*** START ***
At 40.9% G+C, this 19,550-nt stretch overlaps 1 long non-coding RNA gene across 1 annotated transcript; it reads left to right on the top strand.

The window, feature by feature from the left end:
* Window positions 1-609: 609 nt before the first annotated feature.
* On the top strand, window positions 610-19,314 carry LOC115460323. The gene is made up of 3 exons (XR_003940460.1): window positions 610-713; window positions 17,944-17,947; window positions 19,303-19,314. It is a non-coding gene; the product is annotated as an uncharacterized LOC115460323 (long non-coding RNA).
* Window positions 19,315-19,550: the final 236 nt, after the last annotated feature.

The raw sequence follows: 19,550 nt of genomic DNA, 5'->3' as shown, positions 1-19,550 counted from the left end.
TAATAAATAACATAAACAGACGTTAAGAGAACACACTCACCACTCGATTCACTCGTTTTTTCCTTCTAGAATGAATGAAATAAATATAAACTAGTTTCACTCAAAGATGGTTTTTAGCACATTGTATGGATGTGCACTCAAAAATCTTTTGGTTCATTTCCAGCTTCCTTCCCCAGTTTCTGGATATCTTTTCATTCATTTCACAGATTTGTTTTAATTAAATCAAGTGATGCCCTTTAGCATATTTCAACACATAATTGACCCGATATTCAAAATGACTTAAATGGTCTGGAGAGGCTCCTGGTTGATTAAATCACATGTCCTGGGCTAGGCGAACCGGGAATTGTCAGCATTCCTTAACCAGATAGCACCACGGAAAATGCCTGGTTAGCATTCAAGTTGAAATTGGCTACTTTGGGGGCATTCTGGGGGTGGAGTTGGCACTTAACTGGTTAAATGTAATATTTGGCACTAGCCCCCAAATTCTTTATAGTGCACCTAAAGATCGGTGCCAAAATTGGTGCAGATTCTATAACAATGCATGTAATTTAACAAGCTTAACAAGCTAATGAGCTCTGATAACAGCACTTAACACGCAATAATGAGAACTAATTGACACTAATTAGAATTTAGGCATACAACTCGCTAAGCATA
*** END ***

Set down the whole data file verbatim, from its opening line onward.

At 40.9% G+C, this 19,550-nt stretch overlaps 1 long non-coding RNA gene across 1 annotated transcript; it reads left to right on the top strand.

The window, feature by feature from the left end:
* Window positions 1-609: 609 nt before the first annotated feature.
* On the top strand, window positions 610-19,314 carry LOC115460323. The gene is made up of 3 exons (XR_003940460.1): window positions 610-713; window positions 17,944-17,947; window positions 19,303-19,314. It is a non-coding gene; the product is annotated as an uncharacterized LOC115460323 (long non-coding RNA).
* Window positions 19,315-19,550: the final 236 nt, after the last annotated feature.

The raw sequence follows: 19,550 nt of genomic DNA, 5'->3' as shown, positions 1-19,550 counted from the left end.
TAATAAATAACATAAACAGACGTTAAGAGAACACACTCACCACTCGATTCACTCGTTTTTTCCTTCTAGAATGAATGAAATAAATATAAACTAGTTTCACTCAAAGATGGTTTTTAGCACATTGTATGGATGTGCACTCAAAAATCTTTTGGTTCATTTCCAGCTTCCTTCCCCAGTTTCTGGATATCTTTTCATTCATTTCACAGATTTGTTTTAATTAAATCAAGTGATGCCCTTTAGCATATTTCAACACATAATTGACCCGATATTCAAAATGACTTAAATGGTCTGGAGAGGCTCCTGGTTGATTAAATCACATGTCCTGGGCTAGGCGAACCGGGAATTGTCAGCATTCCTTAACCAGATAGCACCACGGAAAATGCCTGGTTAGCATTCAAGTTGAAATTGGCTACTTTGGGGGCATTCTGGGGGTGGAGTTGGCACTTAACTGGTTAAATGTAATATTTGGCACTAGCCCCCAAATTCTTTATAGTGCACCTAAAGATCGGTGCCAAAATTGGTGCAGATTCTATAACAATGCATGTAATTTAACAAGCTTAACAAGCTAATGAGCTCTGATAACAGCACTTAACACGCAATAATGAGAACTAATTGACACTAATTAGAATTTAGGCATACAACTCGCTAAGCATA